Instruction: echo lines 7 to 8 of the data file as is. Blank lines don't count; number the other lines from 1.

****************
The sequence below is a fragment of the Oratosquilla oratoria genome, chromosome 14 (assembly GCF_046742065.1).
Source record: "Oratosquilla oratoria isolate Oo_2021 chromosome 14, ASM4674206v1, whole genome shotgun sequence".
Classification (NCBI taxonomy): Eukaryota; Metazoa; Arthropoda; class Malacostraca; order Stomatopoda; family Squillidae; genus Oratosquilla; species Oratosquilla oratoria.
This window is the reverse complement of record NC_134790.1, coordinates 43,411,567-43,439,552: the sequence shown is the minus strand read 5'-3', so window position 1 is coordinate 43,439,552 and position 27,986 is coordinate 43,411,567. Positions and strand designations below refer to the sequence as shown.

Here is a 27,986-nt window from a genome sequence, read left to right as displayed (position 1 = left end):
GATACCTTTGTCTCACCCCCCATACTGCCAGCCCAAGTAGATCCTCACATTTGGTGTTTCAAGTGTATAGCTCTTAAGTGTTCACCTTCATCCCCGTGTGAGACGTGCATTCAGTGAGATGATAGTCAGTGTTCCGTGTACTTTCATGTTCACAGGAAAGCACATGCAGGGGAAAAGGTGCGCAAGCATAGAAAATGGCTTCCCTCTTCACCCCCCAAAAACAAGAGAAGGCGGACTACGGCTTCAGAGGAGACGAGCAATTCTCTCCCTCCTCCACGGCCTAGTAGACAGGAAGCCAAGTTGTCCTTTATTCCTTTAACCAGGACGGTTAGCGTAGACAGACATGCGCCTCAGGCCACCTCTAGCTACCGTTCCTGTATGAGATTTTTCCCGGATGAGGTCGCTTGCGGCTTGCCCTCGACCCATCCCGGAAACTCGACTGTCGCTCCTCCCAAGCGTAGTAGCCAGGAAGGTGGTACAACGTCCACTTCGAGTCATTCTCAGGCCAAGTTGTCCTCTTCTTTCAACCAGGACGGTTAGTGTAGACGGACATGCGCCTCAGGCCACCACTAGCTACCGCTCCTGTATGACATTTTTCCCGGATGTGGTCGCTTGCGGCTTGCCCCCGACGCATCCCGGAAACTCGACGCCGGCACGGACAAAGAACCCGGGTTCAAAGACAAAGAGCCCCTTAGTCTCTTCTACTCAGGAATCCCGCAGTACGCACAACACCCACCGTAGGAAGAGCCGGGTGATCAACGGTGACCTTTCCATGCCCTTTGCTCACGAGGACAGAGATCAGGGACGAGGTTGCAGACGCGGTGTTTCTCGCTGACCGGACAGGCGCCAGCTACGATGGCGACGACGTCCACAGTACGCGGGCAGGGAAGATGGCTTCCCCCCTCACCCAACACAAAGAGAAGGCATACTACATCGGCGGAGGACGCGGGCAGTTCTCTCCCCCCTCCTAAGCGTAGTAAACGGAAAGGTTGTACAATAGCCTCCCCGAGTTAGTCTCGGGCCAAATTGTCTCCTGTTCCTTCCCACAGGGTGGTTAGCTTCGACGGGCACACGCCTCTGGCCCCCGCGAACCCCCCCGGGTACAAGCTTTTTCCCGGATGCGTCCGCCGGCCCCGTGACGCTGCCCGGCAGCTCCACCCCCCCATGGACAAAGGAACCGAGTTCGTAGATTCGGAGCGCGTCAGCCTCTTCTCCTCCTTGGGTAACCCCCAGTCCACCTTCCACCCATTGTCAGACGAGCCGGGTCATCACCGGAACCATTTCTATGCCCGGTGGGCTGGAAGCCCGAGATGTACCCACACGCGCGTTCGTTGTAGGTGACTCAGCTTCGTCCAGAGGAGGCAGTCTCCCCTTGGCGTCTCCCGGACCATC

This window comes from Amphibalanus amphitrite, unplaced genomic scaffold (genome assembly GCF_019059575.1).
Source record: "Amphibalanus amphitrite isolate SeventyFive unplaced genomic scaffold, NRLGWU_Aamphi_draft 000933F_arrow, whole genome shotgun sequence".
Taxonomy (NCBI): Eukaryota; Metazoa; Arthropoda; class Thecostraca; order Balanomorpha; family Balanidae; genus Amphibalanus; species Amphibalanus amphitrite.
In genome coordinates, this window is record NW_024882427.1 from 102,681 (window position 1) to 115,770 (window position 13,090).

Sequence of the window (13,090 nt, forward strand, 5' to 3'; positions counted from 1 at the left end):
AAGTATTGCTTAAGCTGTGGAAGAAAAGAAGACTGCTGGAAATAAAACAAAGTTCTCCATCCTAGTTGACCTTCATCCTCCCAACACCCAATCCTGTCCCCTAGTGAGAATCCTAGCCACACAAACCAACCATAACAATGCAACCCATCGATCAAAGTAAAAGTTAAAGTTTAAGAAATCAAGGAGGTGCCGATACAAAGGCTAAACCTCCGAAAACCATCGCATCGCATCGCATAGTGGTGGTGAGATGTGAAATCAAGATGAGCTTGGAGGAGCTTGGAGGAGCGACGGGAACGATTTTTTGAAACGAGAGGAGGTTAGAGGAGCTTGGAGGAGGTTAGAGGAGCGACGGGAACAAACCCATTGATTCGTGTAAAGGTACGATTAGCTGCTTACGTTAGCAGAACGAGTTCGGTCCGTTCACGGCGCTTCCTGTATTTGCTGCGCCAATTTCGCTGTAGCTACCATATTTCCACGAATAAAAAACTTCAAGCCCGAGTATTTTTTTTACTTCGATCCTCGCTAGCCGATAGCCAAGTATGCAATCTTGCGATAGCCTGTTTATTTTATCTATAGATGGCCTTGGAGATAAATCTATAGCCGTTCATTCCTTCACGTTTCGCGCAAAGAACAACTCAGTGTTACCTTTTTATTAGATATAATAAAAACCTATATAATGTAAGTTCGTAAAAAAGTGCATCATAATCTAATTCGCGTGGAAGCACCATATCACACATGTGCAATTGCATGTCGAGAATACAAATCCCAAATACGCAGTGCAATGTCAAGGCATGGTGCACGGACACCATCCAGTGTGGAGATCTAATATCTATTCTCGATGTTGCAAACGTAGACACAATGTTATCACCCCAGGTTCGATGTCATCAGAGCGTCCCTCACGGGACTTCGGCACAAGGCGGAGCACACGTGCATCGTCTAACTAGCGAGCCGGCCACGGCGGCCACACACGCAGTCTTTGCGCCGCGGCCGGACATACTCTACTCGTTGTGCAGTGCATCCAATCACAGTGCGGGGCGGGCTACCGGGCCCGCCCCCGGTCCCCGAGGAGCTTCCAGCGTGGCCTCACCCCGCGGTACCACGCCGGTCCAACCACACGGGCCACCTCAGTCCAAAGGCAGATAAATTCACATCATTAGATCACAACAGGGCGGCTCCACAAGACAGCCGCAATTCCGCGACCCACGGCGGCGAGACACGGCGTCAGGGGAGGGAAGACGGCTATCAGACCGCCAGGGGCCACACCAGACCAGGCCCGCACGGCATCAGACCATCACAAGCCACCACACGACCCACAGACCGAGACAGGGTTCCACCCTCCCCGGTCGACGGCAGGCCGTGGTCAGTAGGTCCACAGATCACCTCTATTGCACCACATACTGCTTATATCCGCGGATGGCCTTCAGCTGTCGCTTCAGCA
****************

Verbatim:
This window comes from Amphibalanus amphitrite, unplaced genomic scaffold (genome assembly GCF_019059575.1).
Source record: "Amphibalanus amphitrite isolate SeventyFive unplaced genomic scaffold, NRLGWU_Aamphi_draft 000933F_arrow, whole genome shotgun sequence".